I ran the Columbia Amateur Radio Club’s Sunday night net for the first time last night. It was a trial by fire, as I didn’t realize I’d be running the net until minutes before it was due to start.
Sometime earlier this year I recall a sheet being passed around the normal monthly club meeting calling for net control volunteers. I remember signing this sheet, but was never advised on when I’d be running a net, or given any sort of training, or guidelines for net operations.
I was enjoying a quiet evening at home last night, and planned to work on some code practice and fool around with the N1MM logger while listening to the net. Several minutes before 8:30 p.m. my friend Ronnie sent a cryptic text to my phone that simply said “net” … I thought, sure, I do plan on checking into the net, but wondered why Ronnie was texting me about it. Perhaps he had some announcements he wanted to make concerning the next day’s meeting and didn’t want us to miss them.
I switched on the radio and seconds later Ronnie was calling for me on the club repeater. I answered him and he came back in a sternly urgent tone with this:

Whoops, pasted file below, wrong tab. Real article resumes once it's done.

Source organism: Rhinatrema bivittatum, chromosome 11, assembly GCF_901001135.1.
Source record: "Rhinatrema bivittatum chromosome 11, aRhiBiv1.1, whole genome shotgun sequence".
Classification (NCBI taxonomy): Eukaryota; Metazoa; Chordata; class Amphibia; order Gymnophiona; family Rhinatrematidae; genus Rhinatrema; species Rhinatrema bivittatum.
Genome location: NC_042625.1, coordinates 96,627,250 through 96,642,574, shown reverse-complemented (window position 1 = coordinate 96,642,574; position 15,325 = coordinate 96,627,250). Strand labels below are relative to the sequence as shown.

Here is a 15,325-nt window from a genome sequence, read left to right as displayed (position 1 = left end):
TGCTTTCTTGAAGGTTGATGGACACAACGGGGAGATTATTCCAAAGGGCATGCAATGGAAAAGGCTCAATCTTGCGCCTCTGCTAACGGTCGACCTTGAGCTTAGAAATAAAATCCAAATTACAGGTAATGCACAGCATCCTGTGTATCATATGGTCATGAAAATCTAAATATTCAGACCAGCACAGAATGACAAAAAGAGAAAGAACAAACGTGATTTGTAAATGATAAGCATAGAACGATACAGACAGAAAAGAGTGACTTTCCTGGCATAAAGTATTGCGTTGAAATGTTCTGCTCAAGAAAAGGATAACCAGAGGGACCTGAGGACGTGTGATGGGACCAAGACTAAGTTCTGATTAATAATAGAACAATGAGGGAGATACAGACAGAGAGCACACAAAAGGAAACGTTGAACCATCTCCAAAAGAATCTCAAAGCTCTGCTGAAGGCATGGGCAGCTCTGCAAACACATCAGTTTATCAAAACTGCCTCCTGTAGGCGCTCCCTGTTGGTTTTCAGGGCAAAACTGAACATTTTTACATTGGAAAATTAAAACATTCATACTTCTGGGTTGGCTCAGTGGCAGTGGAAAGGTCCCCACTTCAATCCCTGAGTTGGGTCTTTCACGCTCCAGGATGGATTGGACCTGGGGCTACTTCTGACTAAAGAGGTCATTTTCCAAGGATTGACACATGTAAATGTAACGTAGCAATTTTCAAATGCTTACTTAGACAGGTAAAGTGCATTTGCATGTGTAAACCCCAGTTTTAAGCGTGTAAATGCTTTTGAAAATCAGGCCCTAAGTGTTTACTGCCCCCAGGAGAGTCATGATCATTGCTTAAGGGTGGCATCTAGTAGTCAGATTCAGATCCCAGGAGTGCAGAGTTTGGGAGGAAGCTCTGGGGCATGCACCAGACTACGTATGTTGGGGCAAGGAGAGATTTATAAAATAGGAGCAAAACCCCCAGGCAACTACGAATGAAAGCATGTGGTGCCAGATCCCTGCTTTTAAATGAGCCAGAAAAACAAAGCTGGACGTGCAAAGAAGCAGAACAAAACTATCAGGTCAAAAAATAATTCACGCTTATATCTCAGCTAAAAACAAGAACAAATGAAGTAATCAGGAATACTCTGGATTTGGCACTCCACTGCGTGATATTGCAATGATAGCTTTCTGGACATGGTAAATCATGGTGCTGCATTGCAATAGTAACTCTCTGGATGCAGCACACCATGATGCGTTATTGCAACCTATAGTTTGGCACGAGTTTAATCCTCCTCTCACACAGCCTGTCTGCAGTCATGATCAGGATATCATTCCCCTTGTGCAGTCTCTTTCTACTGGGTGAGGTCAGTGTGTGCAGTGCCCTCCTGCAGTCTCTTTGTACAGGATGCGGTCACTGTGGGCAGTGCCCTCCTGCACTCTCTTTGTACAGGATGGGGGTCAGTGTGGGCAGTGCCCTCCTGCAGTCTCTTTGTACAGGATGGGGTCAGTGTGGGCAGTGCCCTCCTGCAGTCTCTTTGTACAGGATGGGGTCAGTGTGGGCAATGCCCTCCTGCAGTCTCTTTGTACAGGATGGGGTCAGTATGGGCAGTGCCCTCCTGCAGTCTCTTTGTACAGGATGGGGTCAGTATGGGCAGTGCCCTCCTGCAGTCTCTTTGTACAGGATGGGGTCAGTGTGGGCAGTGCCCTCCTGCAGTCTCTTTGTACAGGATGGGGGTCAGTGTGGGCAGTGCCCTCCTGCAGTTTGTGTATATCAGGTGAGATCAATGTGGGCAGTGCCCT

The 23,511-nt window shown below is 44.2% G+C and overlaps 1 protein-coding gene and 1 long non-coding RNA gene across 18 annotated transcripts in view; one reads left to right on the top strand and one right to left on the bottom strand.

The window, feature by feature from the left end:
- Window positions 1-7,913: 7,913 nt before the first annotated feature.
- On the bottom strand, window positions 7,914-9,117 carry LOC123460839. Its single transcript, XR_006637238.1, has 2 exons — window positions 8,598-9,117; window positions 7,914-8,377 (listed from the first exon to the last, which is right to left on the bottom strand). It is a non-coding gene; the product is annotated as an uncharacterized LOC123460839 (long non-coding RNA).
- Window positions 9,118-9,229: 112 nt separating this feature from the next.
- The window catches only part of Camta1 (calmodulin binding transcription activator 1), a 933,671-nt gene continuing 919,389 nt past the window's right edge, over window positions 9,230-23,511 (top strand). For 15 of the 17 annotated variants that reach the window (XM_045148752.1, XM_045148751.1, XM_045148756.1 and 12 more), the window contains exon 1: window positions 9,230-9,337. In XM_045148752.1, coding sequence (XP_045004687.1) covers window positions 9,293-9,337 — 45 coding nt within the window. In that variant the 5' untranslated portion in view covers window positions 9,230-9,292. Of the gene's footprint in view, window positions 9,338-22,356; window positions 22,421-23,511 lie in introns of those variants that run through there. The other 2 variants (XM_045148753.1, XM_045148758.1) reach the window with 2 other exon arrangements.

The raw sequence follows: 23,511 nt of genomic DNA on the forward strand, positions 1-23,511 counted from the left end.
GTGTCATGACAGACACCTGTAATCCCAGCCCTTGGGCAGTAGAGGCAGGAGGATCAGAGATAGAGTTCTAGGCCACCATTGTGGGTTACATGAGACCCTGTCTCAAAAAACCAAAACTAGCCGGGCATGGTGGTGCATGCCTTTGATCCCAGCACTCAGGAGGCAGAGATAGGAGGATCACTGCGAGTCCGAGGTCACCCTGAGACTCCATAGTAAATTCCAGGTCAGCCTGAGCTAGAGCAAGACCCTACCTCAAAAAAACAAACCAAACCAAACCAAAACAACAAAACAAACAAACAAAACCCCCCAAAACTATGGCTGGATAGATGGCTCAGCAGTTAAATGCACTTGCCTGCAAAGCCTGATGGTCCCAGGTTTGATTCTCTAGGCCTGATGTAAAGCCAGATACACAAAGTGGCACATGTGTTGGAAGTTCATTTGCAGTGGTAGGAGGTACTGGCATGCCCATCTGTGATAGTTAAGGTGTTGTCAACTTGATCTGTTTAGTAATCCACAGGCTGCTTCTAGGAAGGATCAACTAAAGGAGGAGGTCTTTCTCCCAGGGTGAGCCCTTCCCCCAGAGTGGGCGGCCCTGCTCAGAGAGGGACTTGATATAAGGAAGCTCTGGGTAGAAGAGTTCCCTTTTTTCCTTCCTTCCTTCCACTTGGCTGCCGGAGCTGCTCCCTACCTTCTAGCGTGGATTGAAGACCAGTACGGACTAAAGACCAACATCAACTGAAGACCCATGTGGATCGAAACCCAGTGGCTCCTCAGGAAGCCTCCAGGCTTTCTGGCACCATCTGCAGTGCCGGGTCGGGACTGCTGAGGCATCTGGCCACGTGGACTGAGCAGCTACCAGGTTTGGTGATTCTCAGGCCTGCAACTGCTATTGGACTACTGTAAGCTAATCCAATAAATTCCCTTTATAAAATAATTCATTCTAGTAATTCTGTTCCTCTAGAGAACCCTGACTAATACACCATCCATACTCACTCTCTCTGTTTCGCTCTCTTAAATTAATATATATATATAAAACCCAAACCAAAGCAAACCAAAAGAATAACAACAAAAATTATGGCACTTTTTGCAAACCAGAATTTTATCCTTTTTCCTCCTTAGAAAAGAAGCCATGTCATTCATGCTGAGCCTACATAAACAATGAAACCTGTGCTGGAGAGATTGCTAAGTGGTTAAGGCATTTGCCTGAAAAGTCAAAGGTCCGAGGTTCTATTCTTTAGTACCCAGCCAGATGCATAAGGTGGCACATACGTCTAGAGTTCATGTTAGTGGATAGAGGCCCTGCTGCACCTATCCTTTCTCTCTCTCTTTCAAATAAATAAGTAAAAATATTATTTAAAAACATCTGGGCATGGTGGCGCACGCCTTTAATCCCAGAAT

“Are you ready to do the net tonight?”
There was a long pause as I sat there mortified, mouth drying up, palms sweating. Then I uttered, in a way vaguely reminiscent of Beavis and Butt-head:
“Uhhhhhhhhhhh….. I’m supposed to be handling the net?”
“You’re on the schedule. It’s on the website.”
“OK …” I trailed off, muttering something about not knowing I was on any official list.
Ronnie offered to handle the net, but I didn’t want to disrupt the order of things, so I decided to give it a shot. Fortunately, the house was quiet, I had a notepad and pen at hand, Netlogger was already up and running and I had nothing better to do. I quickly downloaded the script from the club’s website and got to work.
The only topic I could muster up for discussion was some nascent, rambling mess about social media, and whether or not you use it in ham radio. If I’d had 5 minutes to think about it, I would have mentioned and explained things such as Worked All Twitter, the club’s Facebook page, podcasts, blogs, and the amateur radio Reddit group.
But I was nervous as hell. I have mic fright from time to time just checking into nets. And here I was, trying to get one going. I was literally twitching.
I stumbled through and logged 18 check-ins. Only several of those were short-timers and the discussion portion went OK. I’m admittedly horrible when it comes to improvising things to say on-air (which is why I prefer short QSOs: Name, location, RST, thanks and 73…), but our club members are forgiving of newbies, so everyone went easy on me. I also discovered most of our members don’t use any form of social media online. That allowed me to utter the old cliche, “ham radio is the original social network.”
All in all, it was a
traumatic positive experience and I think I’ll get better with practice — not that I’m looking forward to doing that again any time soon! It’s almost better that I didn’t know I was on the schedule, because I would have spent the entire weekend worrying about it.